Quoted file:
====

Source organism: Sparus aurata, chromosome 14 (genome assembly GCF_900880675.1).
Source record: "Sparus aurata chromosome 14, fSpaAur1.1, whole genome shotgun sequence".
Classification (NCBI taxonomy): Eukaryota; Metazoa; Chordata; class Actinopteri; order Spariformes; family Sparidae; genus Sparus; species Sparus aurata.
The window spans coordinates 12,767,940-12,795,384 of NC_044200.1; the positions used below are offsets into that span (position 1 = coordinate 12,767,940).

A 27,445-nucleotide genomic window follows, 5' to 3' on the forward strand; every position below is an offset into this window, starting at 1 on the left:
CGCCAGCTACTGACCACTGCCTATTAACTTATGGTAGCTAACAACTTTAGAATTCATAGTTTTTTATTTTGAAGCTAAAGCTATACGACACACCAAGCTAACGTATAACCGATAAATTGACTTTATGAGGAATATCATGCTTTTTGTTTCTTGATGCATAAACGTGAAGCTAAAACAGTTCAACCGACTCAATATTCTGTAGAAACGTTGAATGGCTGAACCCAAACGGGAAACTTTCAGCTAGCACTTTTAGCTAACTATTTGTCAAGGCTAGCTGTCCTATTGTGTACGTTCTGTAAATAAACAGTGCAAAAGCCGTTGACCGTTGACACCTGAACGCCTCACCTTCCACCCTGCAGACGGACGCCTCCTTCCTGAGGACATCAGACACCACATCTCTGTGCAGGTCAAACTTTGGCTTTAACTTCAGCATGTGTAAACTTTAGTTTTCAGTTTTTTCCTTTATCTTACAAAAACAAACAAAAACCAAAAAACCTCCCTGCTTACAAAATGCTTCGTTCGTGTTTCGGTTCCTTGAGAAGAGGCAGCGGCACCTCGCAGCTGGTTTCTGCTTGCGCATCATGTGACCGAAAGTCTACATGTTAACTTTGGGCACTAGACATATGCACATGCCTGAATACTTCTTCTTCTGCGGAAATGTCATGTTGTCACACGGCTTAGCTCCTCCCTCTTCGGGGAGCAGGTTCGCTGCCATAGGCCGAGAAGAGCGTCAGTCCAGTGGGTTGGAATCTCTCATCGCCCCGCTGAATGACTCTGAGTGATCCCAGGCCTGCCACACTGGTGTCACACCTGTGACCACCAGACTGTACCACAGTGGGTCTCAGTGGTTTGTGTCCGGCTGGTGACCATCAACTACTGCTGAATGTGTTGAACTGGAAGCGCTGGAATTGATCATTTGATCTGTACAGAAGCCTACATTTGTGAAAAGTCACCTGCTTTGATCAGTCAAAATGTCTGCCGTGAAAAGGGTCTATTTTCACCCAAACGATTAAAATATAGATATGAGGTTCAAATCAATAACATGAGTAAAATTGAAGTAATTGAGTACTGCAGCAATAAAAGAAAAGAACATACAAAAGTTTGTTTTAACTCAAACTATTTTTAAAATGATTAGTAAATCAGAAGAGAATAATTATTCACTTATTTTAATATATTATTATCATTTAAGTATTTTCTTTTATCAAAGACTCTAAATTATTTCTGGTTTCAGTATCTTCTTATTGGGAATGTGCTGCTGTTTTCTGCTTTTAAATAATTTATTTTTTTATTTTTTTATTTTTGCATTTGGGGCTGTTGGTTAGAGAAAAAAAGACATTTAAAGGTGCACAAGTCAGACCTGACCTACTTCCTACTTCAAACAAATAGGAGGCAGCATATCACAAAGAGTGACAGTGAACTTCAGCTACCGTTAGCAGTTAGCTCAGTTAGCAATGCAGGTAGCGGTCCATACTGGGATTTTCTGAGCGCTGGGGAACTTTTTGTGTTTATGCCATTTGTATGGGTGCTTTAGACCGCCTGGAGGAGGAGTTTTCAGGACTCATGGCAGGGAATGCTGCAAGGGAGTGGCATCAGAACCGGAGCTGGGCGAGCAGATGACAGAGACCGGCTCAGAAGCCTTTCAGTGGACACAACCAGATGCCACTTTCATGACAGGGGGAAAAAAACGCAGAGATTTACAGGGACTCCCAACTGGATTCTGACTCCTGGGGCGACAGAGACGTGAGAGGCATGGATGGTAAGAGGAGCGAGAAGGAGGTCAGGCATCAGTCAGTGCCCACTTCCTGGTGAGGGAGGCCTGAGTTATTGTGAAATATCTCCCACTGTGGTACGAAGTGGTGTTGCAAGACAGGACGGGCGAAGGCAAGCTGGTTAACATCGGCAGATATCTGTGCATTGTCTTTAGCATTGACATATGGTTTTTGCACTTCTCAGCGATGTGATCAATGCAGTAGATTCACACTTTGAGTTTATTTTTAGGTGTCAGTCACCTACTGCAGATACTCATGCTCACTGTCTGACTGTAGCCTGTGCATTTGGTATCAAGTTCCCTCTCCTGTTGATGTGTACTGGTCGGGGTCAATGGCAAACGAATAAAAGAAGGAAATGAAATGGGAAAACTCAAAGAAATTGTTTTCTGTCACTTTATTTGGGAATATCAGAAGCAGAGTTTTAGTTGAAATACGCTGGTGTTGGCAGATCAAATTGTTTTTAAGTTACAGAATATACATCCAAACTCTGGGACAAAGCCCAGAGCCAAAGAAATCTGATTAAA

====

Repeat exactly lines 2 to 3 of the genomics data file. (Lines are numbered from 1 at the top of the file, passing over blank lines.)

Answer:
Source record: "Sparus aurata chromosome 14, fSpaAur1.1, whole genome shotgun sequence".
Classification (NCBI taxonomy): Eukaryota; Metazoa; Chordata; class Actinopteri; order Spariformes; family Sparidae; genus Sparus; species Sparus aurata.